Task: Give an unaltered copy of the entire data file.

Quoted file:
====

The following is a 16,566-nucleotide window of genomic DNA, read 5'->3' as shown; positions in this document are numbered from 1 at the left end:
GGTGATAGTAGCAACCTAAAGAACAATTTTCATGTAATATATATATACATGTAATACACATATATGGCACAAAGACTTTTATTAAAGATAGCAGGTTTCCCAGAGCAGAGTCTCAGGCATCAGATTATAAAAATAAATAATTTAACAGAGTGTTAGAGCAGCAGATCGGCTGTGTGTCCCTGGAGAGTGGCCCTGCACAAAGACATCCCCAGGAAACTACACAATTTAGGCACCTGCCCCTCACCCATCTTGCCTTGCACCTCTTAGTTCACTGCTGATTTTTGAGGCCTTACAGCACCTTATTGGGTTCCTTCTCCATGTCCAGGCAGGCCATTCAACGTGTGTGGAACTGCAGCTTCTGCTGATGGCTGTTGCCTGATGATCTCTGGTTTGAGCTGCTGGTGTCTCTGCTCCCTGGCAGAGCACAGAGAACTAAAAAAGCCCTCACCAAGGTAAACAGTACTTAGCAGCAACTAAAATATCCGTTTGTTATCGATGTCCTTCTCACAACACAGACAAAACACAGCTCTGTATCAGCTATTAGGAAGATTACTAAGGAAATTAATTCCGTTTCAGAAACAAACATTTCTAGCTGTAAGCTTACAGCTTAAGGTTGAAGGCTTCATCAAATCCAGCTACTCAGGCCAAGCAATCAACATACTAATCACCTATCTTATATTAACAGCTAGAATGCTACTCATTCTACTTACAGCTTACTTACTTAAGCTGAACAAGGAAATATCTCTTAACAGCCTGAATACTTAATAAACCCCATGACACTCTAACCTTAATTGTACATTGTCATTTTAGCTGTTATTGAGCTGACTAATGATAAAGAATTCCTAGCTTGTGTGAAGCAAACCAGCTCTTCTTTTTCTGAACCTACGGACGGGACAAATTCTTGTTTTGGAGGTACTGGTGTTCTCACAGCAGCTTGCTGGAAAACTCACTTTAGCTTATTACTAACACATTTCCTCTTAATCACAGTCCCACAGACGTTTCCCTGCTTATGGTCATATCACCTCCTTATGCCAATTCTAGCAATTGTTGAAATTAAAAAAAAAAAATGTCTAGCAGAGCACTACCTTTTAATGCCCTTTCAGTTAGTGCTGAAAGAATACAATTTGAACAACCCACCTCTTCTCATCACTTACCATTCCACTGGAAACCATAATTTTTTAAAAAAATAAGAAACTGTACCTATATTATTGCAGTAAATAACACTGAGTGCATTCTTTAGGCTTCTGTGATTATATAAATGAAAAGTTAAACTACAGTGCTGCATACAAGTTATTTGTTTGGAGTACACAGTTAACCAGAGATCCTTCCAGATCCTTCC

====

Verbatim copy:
The following is a 16,566-nucleotide window of genomic DNA, read 5'->3' as shown; positions in this document are numbered from 1 at the left end:
GGTGATAGTAGCAACCTAAAGAACAATTTTCATGTAATATATATATACATGTAATACACATATATGGCACAAAGACTTTTATTAAAGATAGCAGGTTTCCCAGAGCAGAGTCTCAGGCATCAGATTATAAAAATAAATAATTTAACAGAGTGTTAGAGCAGCAGATCGGCTGTGTGTCCCTGGAGAGTGGCCCTGCACAAAGACATCCCCAGGAAACTACACAATTTAGGCACCTGCCCCTCACCCATCTTGCCTTGCACCTCTTAGTTCACTGCTGATTTTTGAGGCCTTACAGCACCTTATTGGGTTCCTTCTCCATGTCCAGGCAGGCCATTCAACGTGTGTGGAACTGCAGCTTCTGCTGATGGCTGTTGCCTGATGATCTCTGGTTTGAGCTGCTGGTGTCTCTGCTCCCTGGCAGAGCACAGAGAACTAAAAAAGCCCTCACCAAGGTAAACAGTACTTAGCAGCAACTAAAATATCCGTTTGTTATCGATGTCCTTCTCACAACACAGACAAAACACAGCTCTGTATCAGCTATTAGGAAGATTACTAAGGAAATTAATTCCGTTTCAGAAACAAACATTTCTAGCTGTAAGCTTACAGCTTAAGGTTGAAGGCTTCATCAAATCCAGCTACTCAGGCCAAGCAATCAACATACTAATCACCTATCTTATATTAACAGCTAGAATGCTACTCATTCTACTTACAGCTTACTTACTTAAGCTGAACAAGGAAATATCTCTTAACAGCCTGAATACTTAATAAACCCCATGACACTCTAACCTTAATTGTACATTGTCATTTTAGCTGTTATTGAGCTGACTAATGATAAAGAATTCCTAGCTTGTGTGAAGCAAACCAGCTCTTCTTTTTCTGAACCTACGGACGGGACAAATTCTTGTTTTGGAGGTACTGGTGTTCTCACAGCAGCTTGCTGGAAAACTCACTTTAGCTTATTACTAACACATTTCCTCTTAATCACAGTCCCACAGACGTTTCCCTGCTTATGGTCATATCACCTCCTTATGCCAATTCTAGCAATTGTTGAAATTAAAAAAAAAAAATGTCTAGCAGAGCACTACCTTTTAATGCCCTTTCAGTTAGTGCTGAAAGAATACAATTTGAACAACCCACCTCTTCTCATCACTTACCATTCCACTGGAAACCATAATTTTTTAAAAAAATAAGAAACTGTACCTATATTATTGCAGTAAATAACACTGAGTGCATTCTTTAGGCTTCTGTGATTATATAAATGAAAAGTTAAACTACAGTGCTGCATACAAGTTATTTGTTTGGAGTACACAGTTAACCAGAGATCCTTCCAGATCCTTCC